“’Tis nearly ten,” said Burr, “and there is no wedding.”
“But ’twas not eight by our clock.”
Burr took out the great gold timepiece which had belonged to his father, and held it towards her, and she saw the face plainly in the moonlight.
“What does this mean?” she said; and then she cried, half shrinking away from him, “Are you married then? Where is she?”
“Dorothy Fair is at home in her chamber, and I am not married, and never shall be.”
“Why—what does this mean, Burr Gordon?”
“She will not have me, and—no blame to her.”
“Will not have you, and the people there, and the hour set! Will not have you? Burr, she shall have you! I promise you she shall. I will go talk to her. She is a child, and she does not know—I can make her listen. She shall have you, Burr. I will go this minute, and talk to her, and do you come after me.”
Madelon gave a forward bound, like a deer, but Burr sprang up and caught her by the arm. “Why do you stop me, Burr Gordon?” she cried, trying to wrest her arm away.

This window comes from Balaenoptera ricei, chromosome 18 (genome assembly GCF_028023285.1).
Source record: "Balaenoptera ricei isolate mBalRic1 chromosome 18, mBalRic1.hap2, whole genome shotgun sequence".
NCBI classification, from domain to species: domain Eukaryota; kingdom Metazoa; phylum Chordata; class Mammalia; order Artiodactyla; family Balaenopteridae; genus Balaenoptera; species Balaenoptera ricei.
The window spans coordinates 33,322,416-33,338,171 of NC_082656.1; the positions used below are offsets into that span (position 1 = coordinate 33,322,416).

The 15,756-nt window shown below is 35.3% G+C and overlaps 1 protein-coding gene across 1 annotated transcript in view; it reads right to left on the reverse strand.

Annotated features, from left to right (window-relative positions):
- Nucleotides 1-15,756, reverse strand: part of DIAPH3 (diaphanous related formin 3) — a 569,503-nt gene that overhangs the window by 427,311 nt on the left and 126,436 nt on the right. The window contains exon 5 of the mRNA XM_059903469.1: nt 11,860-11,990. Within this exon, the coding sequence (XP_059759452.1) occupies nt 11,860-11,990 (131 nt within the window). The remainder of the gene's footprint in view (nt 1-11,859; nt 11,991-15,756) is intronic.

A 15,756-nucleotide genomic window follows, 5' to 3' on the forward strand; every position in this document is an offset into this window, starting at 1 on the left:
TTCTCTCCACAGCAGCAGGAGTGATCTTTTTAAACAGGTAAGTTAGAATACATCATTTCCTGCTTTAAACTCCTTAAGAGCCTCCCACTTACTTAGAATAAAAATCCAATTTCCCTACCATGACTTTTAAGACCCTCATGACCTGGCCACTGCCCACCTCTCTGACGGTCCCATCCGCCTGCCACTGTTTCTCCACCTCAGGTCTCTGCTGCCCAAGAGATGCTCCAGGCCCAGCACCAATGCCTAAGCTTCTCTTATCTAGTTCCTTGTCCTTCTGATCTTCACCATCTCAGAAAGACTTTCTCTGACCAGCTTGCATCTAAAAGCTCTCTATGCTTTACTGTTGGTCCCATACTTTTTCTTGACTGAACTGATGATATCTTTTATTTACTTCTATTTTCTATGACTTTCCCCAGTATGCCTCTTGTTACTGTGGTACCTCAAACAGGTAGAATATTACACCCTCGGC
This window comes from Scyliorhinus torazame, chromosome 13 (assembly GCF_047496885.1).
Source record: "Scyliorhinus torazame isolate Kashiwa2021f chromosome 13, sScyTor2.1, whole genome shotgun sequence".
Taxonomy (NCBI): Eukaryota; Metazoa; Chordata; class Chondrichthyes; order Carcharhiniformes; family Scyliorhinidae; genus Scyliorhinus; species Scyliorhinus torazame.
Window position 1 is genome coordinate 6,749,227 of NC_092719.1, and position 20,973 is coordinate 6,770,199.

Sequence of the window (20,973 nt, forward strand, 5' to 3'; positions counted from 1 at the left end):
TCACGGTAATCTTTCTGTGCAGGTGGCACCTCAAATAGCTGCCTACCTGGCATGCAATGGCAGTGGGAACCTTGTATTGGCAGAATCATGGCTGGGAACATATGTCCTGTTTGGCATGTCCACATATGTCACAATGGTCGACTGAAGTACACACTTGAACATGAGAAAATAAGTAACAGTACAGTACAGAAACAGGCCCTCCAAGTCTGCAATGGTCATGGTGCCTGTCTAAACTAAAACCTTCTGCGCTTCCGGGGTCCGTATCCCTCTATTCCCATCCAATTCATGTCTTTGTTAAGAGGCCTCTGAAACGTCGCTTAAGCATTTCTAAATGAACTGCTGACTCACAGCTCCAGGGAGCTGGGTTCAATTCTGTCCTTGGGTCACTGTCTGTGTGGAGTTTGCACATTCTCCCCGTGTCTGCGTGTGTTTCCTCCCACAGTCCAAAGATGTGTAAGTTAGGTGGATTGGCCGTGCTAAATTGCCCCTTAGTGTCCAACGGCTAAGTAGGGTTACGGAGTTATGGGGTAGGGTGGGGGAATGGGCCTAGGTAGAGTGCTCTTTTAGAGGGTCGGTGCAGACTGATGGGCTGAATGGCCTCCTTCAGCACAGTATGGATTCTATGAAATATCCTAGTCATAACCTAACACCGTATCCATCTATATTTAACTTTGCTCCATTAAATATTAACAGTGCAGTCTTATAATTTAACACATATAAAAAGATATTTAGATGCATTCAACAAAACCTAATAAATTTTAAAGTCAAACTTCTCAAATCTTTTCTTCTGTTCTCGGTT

“Do you think I have no manhood left, Madelon Hautville, that I will let you, you beg a woman who does not love me to marry me?”
“She does love you, she shall love you!”
“I tell you she does not!” Burr spoke with a bitterness which might well have come from slighted love, and, indeed, so complex and contradictory are the workings of the mind of a man, and so strong is the bent when once set in one direction, that not loving Dorothy Fair, and loving this other woman with his whole heart, he yet felt for the moment that he would rather his marriage had taken place and he were not free. His freedom, which he knew was a shame to welcome, galled him for the time worse than a chain, and he felt more injured than if he had loved this girl who had jilted him; for something which was more precious to him than love had been slighted and made for naught.
“She does—you are mad, Burr Gordon! She was all ready to marry you. She came to me to help on her wedding-clothes. She was all smiling and pleased. How could she be pleased over her wedding-clothes if she did not love you? She does, Burr! She is a child—I can talk to her. I will make her. Let me go, Burr! You wait here, and not fret. Oh, how pale you look! I tell you, you shall have her, Burr!”
“I tell you, Madelon, she does not love me, and I will not have you go.”
Madelon stood looking at him, her face all at once changing curiously as if from some revelation from within. She remembered suddenly that old scene with Eugene, and a suspicion seized her. “There’s somebody else!” she cried out, fiercely. “There’s no truth in her. If she thinks—she shall not—nor he—I will not have it so!”